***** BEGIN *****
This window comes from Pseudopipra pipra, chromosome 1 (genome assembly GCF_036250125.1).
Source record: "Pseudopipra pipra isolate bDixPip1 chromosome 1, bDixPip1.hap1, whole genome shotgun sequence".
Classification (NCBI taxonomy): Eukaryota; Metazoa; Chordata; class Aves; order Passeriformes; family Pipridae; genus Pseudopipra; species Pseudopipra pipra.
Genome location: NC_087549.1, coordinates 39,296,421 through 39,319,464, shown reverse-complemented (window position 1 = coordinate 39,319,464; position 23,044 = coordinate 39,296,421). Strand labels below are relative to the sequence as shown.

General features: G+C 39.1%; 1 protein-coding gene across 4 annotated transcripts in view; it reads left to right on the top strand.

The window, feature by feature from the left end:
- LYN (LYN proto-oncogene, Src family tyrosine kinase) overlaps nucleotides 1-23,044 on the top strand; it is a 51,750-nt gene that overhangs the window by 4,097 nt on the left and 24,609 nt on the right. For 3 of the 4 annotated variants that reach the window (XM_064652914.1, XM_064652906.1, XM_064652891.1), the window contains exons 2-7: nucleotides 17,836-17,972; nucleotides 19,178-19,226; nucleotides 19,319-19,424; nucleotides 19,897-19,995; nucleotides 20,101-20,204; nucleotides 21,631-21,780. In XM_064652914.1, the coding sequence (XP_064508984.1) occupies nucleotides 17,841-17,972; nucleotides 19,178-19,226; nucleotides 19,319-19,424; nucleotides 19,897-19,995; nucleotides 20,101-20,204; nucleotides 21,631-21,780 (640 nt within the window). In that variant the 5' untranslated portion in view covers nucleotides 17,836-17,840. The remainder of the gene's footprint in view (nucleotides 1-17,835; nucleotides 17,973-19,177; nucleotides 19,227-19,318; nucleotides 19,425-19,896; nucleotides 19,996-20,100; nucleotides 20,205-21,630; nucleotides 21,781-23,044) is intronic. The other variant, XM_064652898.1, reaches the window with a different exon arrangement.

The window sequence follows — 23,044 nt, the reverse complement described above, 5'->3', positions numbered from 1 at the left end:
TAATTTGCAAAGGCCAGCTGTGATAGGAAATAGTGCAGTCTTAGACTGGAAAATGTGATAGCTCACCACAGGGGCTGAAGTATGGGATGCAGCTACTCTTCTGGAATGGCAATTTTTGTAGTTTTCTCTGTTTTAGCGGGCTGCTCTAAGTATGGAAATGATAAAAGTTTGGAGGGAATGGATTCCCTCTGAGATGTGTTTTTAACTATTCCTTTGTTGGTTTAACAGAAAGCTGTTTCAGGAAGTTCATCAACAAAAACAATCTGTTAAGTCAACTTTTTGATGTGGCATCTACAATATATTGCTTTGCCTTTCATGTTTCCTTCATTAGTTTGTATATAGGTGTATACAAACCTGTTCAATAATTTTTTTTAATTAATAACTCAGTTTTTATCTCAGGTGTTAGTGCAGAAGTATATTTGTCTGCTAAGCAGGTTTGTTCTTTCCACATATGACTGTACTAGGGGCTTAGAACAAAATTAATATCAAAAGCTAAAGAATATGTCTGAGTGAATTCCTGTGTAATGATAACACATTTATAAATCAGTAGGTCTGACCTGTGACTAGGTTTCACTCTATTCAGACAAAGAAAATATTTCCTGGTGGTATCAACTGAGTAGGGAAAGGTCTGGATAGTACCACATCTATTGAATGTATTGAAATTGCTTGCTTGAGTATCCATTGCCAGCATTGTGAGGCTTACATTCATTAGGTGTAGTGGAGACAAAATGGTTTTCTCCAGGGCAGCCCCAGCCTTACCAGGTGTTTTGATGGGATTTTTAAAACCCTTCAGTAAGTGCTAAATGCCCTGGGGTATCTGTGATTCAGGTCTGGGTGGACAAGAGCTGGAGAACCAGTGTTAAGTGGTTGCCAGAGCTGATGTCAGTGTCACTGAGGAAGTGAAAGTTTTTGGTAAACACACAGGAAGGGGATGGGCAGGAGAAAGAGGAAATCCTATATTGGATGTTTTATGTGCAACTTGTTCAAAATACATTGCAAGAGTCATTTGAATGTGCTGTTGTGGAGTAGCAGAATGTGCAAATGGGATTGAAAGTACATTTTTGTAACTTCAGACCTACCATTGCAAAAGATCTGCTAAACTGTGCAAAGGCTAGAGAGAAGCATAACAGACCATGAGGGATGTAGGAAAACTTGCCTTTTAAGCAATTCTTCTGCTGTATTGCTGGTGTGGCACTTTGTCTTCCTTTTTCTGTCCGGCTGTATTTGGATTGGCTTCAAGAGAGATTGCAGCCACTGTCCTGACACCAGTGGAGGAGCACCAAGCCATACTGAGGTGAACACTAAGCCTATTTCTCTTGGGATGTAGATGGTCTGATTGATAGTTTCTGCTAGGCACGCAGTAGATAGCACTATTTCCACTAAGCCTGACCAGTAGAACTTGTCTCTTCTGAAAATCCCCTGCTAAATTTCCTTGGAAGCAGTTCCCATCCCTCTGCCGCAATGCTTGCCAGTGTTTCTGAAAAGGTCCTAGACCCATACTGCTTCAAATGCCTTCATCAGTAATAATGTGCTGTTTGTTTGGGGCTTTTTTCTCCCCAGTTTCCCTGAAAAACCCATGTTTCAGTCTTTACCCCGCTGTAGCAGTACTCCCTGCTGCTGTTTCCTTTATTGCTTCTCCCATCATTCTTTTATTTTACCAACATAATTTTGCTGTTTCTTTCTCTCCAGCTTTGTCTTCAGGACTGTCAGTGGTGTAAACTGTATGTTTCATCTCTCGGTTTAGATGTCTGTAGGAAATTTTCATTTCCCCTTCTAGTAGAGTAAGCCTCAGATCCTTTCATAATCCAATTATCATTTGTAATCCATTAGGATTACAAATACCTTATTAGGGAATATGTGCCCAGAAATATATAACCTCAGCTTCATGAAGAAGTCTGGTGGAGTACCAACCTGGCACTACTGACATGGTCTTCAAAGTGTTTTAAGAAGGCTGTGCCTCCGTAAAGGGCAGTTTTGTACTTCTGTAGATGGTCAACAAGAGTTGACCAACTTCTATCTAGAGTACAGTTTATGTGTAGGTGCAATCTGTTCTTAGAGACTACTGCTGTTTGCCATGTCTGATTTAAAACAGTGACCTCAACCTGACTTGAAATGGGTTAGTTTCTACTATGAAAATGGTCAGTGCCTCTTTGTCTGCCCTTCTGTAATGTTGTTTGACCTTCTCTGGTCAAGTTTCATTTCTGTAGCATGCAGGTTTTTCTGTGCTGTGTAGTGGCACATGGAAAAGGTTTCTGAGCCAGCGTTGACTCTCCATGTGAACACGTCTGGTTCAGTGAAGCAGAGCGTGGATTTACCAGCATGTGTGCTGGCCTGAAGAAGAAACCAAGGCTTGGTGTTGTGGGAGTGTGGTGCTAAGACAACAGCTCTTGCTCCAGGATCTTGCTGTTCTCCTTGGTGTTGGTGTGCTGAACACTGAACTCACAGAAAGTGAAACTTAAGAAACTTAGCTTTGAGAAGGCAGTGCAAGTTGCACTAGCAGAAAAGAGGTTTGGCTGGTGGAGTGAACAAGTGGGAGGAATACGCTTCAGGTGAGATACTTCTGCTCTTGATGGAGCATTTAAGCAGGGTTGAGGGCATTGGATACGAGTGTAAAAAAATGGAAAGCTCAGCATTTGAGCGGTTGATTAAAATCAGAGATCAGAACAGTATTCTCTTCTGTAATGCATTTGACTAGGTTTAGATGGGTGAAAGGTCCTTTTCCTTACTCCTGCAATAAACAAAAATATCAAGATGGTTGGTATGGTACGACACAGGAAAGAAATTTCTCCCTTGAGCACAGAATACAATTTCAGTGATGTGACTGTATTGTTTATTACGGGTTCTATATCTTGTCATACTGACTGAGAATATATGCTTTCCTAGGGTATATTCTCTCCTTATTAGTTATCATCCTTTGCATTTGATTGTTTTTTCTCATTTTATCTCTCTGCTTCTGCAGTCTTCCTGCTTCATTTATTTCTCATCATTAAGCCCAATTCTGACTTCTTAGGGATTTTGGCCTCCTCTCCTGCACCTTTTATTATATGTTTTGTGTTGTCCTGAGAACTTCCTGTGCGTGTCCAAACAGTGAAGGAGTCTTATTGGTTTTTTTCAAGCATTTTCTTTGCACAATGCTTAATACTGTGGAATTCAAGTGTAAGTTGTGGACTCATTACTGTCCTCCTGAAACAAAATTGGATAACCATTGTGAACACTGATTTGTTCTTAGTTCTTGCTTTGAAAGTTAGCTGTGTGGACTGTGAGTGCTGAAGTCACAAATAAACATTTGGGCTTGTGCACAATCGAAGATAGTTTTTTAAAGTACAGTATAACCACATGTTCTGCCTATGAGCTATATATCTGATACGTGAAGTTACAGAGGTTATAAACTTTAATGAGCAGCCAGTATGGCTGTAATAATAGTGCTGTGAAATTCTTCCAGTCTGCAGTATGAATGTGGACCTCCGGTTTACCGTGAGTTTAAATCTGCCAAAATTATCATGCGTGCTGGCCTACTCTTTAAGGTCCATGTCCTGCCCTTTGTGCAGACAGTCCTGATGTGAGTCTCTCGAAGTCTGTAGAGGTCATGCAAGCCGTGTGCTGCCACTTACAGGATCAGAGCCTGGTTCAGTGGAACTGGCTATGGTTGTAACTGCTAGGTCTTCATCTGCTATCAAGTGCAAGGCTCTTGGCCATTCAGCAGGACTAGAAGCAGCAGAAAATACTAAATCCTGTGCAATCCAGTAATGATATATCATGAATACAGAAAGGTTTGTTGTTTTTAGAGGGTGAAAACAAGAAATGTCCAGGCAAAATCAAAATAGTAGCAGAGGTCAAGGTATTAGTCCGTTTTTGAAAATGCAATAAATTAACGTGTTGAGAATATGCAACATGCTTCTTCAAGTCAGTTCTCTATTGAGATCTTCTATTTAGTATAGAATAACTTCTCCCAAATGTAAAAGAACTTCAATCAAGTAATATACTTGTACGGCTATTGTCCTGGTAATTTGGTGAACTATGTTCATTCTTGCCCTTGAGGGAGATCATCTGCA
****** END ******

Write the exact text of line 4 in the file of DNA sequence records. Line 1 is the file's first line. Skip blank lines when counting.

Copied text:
Genome location: NC_087549.1, coordinates 39,296,421 through 39,319,464, shown reverse-complemented (window position 1 = coordinate 39,319,464; position 23,044 = coordinate 39,296,421). Strand labels below are relative to the sequence as shown.